Rather than taking metrics at face value, you need to dig into them and understand how to incrementally improve each metric through testing and optimization. Products like Flywheel help with most of the recommendations below by connecting product and marketing data. Here are some tips:

  • Set up A/B tests for key pages or campaigns, testing different elements like headlines, calls-to-action, images, content, etc. Look for statistically significant changes in engagement or conversion rates between variants.

  • Segment users and look for differences in behavior or metrics across marketing channels, user demographics, geography, referrers, etc. Look for opportunities to better target and optimize based on these insights.

  • Analyze the conversion funnel and identify any major dropoffs in each step. Prioritize optimizing pages or touchpoints with the largest dropoffs first.

  • Look at micro-conversions that make up a larger goal and optimize each step individually. For example, optimize separately for email open rates, click-through rates, landing page views, form fills, purchases, etc.

  • Calculate the monetary value or return on investment of increasing certain metrics by specific amounts. Use this to focus optimization on the changes that would have the biggest financial impact.

  • Set numerical targets for improving metrics over time, rather than just standard week-over-week or month-over-month comparisons. Strive for compounded growth.

  • Be relentless about testing and learning. No metric can be reliably improved without constant experimentation and analysis. Measure results, tweak, repeat.

Optimizing for real metrics takes work, but it pays off exponentially compared to vanity metrics. By doing the research, segmentation, testing and financial calculations outlined above, you can make data-driven decisions to maximize the metrics with the greatest business impact.

Common Actionable Metrics by Industry

Each industry has a unique set of outcomes they aim to achieve and metrics that are meaningful in driving those outcomes. Here are some examples of actionable metrics to track for common business models:


  • Conversion rate - The percentage of visitors that convert into customers. Aim to increase this over time.

  • Average order value - The revenue generated per order. Growing this indicates customers are buying more per transaction.

  • Lifetime value (LTV) - The total revenue generated from a customer over their lifetime. Maximize the LTV compared to acquisition cost.


  • Engagement - Metrics like time on page, scroll depth, and repeat visits show content resonating with readers.

  • Loyalty - Subscribers and email list growth builds reader loyalty. Increase open and click-through rates over time.

  • Social sharing - Content being frequently shared helps expand reach and readership.


  • Churn rate - The percentage of customers canceling per period. Minimize churn by improving product-market fit.

  • Retention rate - The inverse metric, the percentage of customers retained each period.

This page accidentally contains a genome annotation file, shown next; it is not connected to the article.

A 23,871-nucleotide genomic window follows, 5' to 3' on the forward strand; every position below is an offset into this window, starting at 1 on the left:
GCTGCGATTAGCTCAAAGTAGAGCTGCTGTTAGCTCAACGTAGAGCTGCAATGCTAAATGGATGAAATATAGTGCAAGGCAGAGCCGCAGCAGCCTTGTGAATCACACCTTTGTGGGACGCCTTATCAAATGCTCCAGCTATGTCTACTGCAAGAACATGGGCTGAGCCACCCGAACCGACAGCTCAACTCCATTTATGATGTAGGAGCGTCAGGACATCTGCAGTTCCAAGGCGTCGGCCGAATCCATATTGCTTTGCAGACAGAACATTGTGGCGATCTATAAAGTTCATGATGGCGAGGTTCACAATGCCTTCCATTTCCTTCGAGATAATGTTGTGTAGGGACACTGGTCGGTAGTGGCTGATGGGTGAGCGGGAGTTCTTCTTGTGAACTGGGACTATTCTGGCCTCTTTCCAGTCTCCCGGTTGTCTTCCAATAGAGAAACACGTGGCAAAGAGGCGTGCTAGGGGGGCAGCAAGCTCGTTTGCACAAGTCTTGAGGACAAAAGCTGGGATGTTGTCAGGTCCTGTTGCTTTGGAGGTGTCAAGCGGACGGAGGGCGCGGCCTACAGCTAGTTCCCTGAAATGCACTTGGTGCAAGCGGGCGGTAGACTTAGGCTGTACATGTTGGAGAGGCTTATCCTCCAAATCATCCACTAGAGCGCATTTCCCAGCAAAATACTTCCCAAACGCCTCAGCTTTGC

• Net promoter score (NPS) - Measure of customer satisfaction and loyalty on a scale of -100 to 100. Increase NPS with product improvements.

Focusing on the right metrics for your business model leads to data-driven decisions that truly impact growth and success. Vanity metrics may feel good, but actionable metrics steer progress.

Key Takeaways

  • Focus on outcomes, not outputs. Vanity metrics measure outputs like followers and pageviews while actionable metrics measure outcomes like sales and retention. Keep your metrics aligned to real business goals.

  • Validate the correlation. Just because a metric is easy to track doesn't mean it impacts outcomes. Test which metrics actually drive results for your business.

  • Optimize over time. Set a baseline for your metrics and track changes over time as you test and optimize. Improving actionable metrics will improve real outcomes.

  • Educate your team. Share examples of vanity vs actionable metrics. Teach the proper context and use cases for metrics to avoid misinterpretation.

  • Review your current metrics. Audit the metrics you currently track. Identify potential vanity metrics. Replace them with actionable metrics tied to your goals.

  • Focus on insights. Use metrics to gain meaningful insights into your business. Metrics should inform strategic decisions and improve outcomes when optimized over time.

The bottom line is to identify and track metrics that truly impact your business goals. Avoid getting distracted by vanity metrics that just make you feel good. Take time to validate and optimize metrics that drive real growth and improve outcomes.

Published on

Jan 11, 2024



Chase Wilson

Chase Wilson


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Flywheel brings clarity to product-led growth. Experience the frameworks used by cutting-edge PLG marketing teams, all in one tool.

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Flywheel brings clarity to product-led growth. Experience the frameworks used by cutting-edge PLG marketing teams, all in one tool.